Victoria Fitzgerald updates on the progress of the EU 2030 green emission targets.
Negotiations in Europe to set out a fair and supportive framework for EU green policies are hugely important to manufacturing in the UK, particularly energy-intensive (EI) sectors like steel.
Coupled with its associate metals sectors, the steel industry comprises over 24,000 enterprises and directly employs more than 33,000 people. Additionally it contributes £45.5bn to the UK economy in 2012, and with limited short-term options for reducing emission, steelmakers are extra vulnerable to rising prices.
Steel is vital for many of the UK’s strategic supply chains, playing a paramount role in the UK evolving into a more resource efficient economy.
Concerns lie in whether policy makers who established the 2030 targets and are instrumental in revising the EU Emissions Trading System (ETS) are aware of the challenges faced by EI industries in decarbonising, as well as whether the introduction of a Market Stability Reserve is really the answer enriching the EU ETS.
Roz Bulleid, senior climate and environmental policy advisor for EEF told TM: “There are several aspects to turn the 2030 package into a reality. There’s going to have to be a number of legislative proposals from the European Commission, which are not going to be coming out until at least the summer.”
Emissions trading system
The EU ETS was set up to deliver EU emissions reductions goals in a harmonised and cost-effective manner, however imbalances within the system caused by a large surplus in allowances (emissions permits which represent the right to emit or discharge a specific volume of the specified pollutant), reducing the incentive for low-carbon, and an increase in climate change costs are jeopardising the value of the ETS.
Jos Delbeke, director general for Climate Change Action at the European Commission, in a January debate for Vieuws, the EU policy broadcaster, said: “The ETS has functioned very well over the last couple of years and the prices have dropped very low.
“However, there is now an in-balance and a surplus is now hanging out there. The system must work better and the MSR (Market Stability Reserve) will do that.
“In addition, over time the number of allowances in the system will be reduced, so the linear reduction factor will increase from 1.74% to up to 2.2%. “We believe that these two things will bring the ETS back to being a central pillar.”
Market Stability Reserve
Critics wonder if the MSR is sufficient to address the ‘enormous surplus’. Bas Eickhout MEP Green/ European Free Alliance Shadow rapporteur for the ETS MSR proposal argues that while the MSR will help the situation, “the proposal of the Commission is not good enough”.
He explains: “One of the biggest problems with the MSR, is if it so good, why are we waiting to start in 2021?” Bulleid at EEF is also hoping for an earlier start to begin extra carbon protection provisions. Eickhout also questions how many surplus allowances will should be removed to allow the system to function better.
In addition, it is important to ask how the success of the MSR will be measured, an area that the Commission has remained vague on, with Delbeke retorting that it will be assessed “by doing what it is intended to do”.
All parties are in agreement that innovation and investment in energy efficiency is required to support the effectiveness of the EU ETS.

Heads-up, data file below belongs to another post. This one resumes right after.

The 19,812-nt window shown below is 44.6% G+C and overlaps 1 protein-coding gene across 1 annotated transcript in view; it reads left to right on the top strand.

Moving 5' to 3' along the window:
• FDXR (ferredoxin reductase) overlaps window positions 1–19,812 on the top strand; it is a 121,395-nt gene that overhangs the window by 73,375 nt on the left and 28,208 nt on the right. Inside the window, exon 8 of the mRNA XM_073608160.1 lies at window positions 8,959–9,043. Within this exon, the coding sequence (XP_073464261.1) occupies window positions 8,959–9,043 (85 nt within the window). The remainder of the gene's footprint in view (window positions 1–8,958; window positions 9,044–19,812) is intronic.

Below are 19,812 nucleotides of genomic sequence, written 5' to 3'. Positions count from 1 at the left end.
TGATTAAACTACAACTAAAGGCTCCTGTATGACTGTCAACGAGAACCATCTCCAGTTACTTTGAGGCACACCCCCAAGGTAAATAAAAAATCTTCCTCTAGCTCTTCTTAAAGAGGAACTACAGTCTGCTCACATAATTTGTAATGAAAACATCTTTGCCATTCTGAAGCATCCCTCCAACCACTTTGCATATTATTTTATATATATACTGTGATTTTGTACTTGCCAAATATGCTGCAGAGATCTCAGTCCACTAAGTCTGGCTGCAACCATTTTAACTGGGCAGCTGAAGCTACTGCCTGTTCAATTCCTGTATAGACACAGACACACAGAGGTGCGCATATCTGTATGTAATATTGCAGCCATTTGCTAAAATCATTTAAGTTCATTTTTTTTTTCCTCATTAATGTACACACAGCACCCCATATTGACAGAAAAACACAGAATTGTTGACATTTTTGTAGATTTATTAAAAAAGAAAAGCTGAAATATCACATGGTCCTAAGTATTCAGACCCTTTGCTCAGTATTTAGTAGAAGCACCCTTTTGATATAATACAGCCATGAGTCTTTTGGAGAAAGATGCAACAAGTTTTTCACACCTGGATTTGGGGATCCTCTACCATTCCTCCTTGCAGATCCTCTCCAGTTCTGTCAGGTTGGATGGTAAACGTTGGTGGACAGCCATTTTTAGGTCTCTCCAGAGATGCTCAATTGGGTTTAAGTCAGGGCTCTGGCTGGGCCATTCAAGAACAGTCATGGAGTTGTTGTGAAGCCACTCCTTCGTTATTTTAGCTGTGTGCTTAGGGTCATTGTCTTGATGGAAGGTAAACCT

The 2030 conclusions reached in October stress the need to continue free allocation to sectors at risk of carbon leakage beyond 2020 at a level that guarantees the most efficient installations to not face undue costs.
In the steel industry extending current carbon leakage provisions and factoring in price increases produced by the MSR would increase direct ETS costs per tonne of steel to an average of €20.5/tonne (£16.3/tonne) by 2030 and €29/tonne (£23.0/tonne), assuming that the MSR applies from 2021.
According to the EEF’s “UK Steel position on EU ETS carbon leakage provisions – Dec 2014” additional “costs of this scale would be fatal to an industry in which contracts can be won or lost on as little as £5/tonne. Firms would be compelled to discontinue investing and even producing in the UK.”
EEF is pushing for a re-examination of the carbon leakage formula, with “the ultimate goal of ensuring the most efficient 10% of installations in every sector at risk receive 100% if their allowances”.
Talks in Brussels have been dominated by the concept of governance, Bulleid told TM: “This is how to ensure member states meet the targets, particularly on nonbinding energy efficiency.
“We would favour a market based approach, without strict rules on achieving energy efficiency targets, we would be more in favour of allowing the market to find the low-cost option.”
Good governance is integral to a well-functioning market. The European Council agreed that a reliable and transparent governance system will be developed to help ensure that the EU meets its energy policy goals. However, critics are wary that a governance system is not the solution to the problem and instead there needs to be a focus on specific issues like investment into solar and wind energy.
In the summer several legislative proposals from the commission and member states will be released to outline how a reformed EU ETS will be achieved and until then manufacturers will have to accept the situation.
Bulleid concludes: “It’s not an easy picture but there is a technical discussion going on and a much more forward thinking debate about what the ETS looks like, although we are bogged down on carbon leakage, we would like a much bigger review of the scheme and how it works. But for now we are accepting realities.”